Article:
Author(s): Katz H, Katz H
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Abstract Bisphosphonates are commonly used in medicine to maintain bone density in patients with certain nonneoplastic diseases or cancers. A serious adverse effect of bisphosphonates that has substantial dental significance is osteonecrosis that appears to uniquely affect the mandible and maxilla without occurring in other bones of the skeleton. Patients with bisphosphonate associated osteonecrosis of the jaws may present with pain and exposed necrotic bone. This has substantial clinical implications because surgical procedures (including extractions or endodontic surgical procedures) are contraindicated in the jaws of these patients and the presenting pain may mimic pain of odontogenic origin. This report describes three patients with bisphosphonate associated osteonecrosis and emphasizes the endodontic implications of managing these patients.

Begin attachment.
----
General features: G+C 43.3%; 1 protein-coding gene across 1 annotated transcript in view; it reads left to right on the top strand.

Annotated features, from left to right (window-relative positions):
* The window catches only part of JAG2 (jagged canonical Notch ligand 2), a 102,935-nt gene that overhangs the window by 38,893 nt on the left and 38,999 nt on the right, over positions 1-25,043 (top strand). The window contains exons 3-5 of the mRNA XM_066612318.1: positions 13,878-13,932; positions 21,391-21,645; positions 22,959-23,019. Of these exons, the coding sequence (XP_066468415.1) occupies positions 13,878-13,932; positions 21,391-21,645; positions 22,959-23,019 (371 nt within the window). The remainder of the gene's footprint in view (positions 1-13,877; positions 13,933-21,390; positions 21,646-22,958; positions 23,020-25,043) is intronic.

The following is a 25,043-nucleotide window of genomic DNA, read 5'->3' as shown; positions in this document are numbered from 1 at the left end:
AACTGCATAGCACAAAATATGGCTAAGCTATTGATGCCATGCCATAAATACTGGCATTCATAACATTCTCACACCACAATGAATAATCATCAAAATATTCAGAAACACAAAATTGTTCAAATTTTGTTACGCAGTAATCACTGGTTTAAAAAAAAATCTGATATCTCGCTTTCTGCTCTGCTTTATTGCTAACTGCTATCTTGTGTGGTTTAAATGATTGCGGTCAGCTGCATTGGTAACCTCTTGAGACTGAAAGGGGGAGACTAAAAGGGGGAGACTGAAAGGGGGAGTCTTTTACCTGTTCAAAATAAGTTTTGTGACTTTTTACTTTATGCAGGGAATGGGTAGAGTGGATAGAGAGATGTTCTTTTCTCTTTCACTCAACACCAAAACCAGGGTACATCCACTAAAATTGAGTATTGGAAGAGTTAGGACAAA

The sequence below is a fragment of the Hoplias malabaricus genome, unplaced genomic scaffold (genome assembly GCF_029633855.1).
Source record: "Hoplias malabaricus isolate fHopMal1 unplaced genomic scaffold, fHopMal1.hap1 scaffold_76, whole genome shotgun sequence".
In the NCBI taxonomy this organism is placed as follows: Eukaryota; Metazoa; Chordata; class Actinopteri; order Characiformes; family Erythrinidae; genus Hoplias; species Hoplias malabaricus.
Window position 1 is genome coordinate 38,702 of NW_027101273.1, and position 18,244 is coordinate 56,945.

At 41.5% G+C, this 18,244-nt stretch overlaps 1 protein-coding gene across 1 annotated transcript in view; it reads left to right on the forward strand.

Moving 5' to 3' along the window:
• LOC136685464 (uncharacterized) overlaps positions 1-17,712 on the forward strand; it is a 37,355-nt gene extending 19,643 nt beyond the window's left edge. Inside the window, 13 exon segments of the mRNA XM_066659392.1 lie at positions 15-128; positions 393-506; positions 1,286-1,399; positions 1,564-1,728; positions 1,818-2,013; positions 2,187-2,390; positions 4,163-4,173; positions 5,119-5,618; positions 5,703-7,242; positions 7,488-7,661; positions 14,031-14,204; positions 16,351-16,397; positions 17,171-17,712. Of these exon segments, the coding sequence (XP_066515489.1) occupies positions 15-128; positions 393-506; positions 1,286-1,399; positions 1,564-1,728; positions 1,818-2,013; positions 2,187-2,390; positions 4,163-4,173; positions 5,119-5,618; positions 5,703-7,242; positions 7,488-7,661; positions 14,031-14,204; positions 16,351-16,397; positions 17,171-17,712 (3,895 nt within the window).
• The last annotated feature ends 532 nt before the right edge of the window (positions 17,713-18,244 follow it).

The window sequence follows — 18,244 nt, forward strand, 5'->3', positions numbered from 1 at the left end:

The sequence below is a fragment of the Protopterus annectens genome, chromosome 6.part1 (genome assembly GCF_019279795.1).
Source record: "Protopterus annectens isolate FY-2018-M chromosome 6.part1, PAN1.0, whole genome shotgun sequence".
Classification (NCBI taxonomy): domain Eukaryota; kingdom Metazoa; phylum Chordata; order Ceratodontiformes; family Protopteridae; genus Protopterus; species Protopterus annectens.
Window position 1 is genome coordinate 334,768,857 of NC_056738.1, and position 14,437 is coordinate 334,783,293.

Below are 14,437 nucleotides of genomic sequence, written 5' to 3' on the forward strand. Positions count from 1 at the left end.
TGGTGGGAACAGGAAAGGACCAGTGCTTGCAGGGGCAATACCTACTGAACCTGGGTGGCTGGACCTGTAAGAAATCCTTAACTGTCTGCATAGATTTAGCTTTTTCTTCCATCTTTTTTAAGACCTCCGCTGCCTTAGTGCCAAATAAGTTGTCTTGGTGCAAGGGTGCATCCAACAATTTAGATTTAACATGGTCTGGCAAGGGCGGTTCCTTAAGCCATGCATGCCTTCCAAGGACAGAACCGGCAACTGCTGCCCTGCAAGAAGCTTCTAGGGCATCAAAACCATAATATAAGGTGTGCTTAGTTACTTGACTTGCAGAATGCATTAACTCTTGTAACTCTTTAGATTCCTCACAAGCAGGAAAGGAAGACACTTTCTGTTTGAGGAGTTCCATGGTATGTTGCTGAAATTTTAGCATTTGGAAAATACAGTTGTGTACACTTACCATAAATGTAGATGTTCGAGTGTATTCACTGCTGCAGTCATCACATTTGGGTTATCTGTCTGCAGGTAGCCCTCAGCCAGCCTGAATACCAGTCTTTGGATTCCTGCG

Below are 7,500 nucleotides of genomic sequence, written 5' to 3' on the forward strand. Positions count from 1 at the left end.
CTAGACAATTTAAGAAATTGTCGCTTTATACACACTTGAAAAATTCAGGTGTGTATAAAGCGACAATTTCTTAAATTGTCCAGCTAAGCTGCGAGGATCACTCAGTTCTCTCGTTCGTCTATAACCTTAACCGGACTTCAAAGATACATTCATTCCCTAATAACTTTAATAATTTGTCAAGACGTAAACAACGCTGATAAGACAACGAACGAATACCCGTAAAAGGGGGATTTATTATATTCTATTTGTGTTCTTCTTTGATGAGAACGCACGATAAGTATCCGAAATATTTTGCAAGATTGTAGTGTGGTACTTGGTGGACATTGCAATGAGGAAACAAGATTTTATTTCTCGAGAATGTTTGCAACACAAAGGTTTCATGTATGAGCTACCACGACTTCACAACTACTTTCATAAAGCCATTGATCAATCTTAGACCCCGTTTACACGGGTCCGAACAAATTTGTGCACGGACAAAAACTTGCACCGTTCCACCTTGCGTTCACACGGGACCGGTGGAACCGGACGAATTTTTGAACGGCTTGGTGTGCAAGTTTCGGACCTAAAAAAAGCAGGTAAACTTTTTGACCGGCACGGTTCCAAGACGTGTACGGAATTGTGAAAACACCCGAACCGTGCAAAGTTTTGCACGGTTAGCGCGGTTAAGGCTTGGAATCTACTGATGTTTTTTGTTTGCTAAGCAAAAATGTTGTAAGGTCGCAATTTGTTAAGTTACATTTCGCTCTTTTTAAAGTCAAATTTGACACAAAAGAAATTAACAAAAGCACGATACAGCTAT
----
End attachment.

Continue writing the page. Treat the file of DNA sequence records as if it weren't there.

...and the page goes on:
This article was published in J Endod
and referenced in Journal of General Practice